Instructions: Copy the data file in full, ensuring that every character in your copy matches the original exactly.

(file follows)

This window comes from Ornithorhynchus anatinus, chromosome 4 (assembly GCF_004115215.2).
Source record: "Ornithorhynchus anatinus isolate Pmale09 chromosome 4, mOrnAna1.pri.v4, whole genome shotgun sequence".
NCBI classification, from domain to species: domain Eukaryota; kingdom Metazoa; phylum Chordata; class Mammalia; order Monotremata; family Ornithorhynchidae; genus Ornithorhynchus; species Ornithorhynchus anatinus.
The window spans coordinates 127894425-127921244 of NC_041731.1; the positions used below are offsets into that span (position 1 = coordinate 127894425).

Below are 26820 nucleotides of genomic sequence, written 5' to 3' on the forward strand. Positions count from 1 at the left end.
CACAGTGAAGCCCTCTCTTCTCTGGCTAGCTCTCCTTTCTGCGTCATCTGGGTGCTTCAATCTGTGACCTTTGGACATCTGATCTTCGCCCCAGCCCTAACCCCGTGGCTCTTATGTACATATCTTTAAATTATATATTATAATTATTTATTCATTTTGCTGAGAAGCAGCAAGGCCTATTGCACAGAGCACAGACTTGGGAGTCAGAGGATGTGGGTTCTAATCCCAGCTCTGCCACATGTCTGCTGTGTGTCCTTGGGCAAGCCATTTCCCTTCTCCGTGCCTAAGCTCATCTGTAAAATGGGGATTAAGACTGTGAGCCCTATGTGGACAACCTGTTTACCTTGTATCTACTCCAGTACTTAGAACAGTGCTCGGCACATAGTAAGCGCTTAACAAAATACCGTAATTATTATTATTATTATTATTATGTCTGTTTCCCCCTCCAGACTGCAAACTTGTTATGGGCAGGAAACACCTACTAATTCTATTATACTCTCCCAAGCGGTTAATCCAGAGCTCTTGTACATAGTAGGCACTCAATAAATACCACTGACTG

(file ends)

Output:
This window comes from Ornithorhynchus anatinus, chromosome 4 (assembly GCF_004115215.2).
Source record: "Ornithorhynchus anatinus isolate Pmale09 chromosome 4, mOrnAna1.pri.v4, whole genome shotgun sequence".
NCBI classification, from domain to species: domain Eukaryota; kingdom Metazoa; phylum Chordata; class Mammalia; order Monotremata; family Ornithorhynchidae; genus Ornithorhynchus; species Ornithorhynchus anatinus.
The window spans coordinates 127894425-127921244 of NC_041731.1; the positions used below are offsets into that span (position 1 = coordinate 127894425).

Below are 26820 nucleotides of genomic sequence, written 5' to 3' on the forward strand. Positions count from 1 at the left end.
CACAGTGAAGCCCTCTCTTCTCTGGCTAGCTCTCCTTTCTGCGTCATCTGGGTGCTTCAATCTGTGACCTTTGGACATCTGATCTTCGCCCCAGCCCTAACCCCGTGGCTCTTATGTACATATCTTTAAATTATATATTATAATTATTTATTCATTTTGCTGAGAAGCAGCAAGGCCTATTGCACAGAGCACAGACTTGGGAGTCAGAGGATGTGGGTTCTAATCCCAGCTCTGCCACATGTCTGCTGTGTGTCCTTGGGCAAGCCATTTCCCTTCTCCGTGCCTAAGCTCATCTGTAAAATGGGGATTAAGACTGTGAGCCCTATGTGGACAACCTGTTTACCTTGTATCTACTCCAGTACTTAGAACAGTGCTCGGCACATAGTAAGCGCTTAACAAAATACCGTAATTATTATTATTATTATTATTATGTCTGTTTCCCCCTCCAGACTGCAAACTTGTTATGGGCAGGAAACACCTACTAATTCTATTATACTCTCCCAAGCGGTTAATCCAGAGCTCTTGTACATAGTAGGCACTCAATAAATACCACTGACTG